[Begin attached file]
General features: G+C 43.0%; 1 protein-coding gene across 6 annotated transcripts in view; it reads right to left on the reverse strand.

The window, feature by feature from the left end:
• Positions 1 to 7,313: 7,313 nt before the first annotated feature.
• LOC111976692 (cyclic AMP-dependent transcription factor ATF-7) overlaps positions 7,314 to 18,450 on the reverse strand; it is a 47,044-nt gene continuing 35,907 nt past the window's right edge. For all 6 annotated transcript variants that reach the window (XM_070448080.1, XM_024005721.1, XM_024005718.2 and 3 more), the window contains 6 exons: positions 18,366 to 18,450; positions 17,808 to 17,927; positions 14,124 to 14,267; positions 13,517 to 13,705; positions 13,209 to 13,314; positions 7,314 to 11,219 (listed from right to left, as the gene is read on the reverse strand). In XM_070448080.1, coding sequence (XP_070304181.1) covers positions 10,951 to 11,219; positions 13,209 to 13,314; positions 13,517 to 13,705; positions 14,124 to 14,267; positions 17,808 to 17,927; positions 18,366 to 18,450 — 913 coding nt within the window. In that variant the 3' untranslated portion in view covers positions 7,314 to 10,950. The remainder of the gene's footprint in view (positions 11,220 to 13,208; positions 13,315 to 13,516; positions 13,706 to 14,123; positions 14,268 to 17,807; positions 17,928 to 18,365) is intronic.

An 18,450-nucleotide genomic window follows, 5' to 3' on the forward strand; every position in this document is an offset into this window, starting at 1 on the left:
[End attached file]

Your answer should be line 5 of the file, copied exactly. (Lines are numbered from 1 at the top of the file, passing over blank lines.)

An 18,450-nucleotide genomic window follows, 5' to 3' on the forward strand; every position in this document is an offset into this window, starting at 1 on the left: